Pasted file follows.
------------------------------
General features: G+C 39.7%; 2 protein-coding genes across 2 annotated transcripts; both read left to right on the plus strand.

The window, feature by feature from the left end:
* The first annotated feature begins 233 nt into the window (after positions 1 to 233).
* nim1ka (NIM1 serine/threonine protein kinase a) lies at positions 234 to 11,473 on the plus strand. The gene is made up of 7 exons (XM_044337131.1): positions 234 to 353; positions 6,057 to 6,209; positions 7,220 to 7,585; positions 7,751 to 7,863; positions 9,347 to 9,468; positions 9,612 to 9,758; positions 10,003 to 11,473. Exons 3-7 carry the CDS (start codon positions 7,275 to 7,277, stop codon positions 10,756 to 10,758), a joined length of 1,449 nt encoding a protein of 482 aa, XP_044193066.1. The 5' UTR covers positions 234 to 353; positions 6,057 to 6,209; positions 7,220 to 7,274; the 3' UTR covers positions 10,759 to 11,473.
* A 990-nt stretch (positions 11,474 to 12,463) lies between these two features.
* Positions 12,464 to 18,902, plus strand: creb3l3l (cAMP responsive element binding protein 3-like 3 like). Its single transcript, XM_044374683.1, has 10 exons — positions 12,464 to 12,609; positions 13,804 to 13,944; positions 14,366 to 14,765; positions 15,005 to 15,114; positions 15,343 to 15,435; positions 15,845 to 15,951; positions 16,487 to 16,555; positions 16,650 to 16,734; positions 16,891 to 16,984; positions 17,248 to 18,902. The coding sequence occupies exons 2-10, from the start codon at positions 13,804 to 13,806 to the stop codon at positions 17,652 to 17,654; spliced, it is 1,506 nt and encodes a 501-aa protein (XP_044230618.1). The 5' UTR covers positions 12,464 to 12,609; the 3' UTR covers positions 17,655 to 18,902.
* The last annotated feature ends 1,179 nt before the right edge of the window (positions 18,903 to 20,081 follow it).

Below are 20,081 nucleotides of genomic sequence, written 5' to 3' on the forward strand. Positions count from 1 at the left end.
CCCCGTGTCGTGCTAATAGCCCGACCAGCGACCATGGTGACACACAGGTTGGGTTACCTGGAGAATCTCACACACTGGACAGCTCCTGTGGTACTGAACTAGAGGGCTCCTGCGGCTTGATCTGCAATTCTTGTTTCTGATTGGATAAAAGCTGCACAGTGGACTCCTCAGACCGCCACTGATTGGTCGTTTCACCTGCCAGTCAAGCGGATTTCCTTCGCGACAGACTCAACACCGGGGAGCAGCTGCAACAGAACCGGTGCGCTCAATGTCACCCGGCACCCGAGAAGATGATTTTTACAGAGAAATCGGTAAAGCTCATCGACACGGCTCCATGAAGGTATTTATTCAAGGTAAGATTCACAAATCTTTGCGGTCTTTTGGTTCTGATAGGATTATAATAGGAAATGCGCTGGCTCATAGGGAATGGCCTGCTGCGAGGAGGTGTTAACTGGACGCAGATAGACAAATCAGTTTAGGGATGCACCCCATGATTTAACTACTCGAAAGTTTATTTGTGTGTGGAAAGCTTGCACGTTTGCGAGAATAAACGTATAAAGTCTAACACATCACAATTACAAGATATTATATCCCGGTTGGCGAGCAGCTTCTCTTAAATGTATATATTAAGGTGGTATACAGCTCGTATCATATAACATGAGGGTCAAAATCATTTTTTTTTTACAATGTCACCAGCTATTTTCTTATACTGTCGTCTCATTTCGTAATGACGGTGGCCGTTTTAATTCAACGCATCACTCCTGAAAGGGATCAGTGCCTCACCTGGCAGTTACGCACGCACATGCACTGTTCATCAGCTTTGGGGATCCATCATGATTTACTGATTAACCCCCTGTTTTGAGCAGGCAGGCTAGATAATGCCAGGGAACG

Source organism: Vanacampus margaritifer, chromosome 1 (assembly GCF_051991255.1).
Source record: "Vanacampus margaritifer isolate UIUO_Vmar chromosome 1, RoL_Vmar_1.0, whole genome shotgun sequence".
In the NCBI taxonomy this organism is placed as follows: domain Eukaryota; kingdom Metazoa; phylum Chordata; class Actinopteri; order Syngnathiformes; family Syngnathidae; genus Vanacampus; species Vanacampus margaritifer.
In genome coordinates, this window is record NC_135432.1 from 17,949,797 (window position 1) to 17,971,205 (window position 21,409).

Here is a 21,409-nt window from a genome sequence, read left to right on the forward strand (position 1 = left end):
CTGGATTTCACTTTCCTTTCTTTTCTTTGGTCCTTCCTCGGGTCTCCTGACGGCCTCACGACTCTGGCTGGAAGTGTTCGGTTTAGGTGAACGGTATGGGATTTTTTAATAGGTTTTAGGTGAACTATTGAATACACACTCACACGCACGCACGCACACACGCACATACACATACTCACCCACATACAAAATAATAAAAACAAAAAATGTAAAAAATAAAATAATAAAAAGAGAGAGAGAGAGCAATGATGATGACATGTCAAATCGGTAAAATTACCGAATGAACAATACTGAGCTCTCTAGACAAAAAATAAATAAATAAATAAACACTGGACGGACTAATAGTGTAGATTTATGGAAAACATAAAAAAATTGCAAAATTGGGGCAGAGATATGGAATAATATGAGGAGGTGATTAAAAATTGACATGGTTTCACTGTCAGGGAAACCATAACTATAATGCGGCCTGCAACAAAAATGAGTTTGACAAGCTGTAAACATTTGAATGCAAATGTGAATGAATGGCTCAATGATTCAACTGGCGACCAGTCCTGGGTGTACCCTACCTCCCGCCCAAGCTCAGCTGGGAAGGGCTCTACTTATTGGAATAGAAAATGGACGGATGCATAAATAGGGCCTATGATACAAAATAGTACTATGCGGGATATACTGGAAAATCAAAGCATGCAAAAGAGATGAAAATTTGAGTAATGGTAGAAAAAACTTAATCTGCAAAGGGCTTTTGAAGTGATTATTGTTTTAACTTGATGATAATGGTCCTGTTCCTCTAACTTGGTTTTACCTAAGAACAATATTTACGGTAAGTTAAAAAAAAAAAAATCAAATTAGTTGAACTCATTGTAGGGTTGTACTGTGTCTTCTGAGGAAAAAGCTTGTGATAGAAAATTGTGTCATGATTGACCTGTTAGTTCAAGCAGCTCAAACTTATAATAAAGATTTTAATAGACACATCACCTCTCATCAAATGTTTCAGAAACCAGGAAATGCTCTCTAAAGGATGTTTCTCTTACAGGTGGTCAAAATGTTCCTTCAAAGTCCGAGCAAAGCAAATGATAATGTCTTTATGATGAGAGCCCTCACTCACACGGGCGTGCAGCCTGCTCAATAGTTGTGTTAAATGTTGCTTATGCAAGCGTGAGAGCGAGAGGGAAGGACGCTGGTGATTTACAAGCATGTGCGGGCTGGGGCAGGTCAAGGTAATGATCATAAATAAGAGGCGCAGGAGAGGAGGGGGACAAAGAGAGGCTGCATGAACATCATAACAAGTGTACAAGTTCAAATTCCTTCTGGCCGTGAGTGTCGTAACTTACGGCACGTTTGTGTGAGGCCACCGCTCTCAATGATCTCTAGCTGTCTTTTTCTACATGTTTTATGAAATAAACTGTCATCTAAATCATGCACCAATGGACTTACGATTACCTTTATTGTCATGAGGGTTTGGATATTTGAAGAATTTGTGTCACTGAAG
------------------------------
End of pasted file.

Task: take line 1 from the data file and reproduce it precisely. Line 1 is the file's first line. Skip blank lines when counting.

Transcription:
General features: G+C 39.7%; 2 protein-coding genes across 2 annotated transcripts; both read left to right on the plus strand.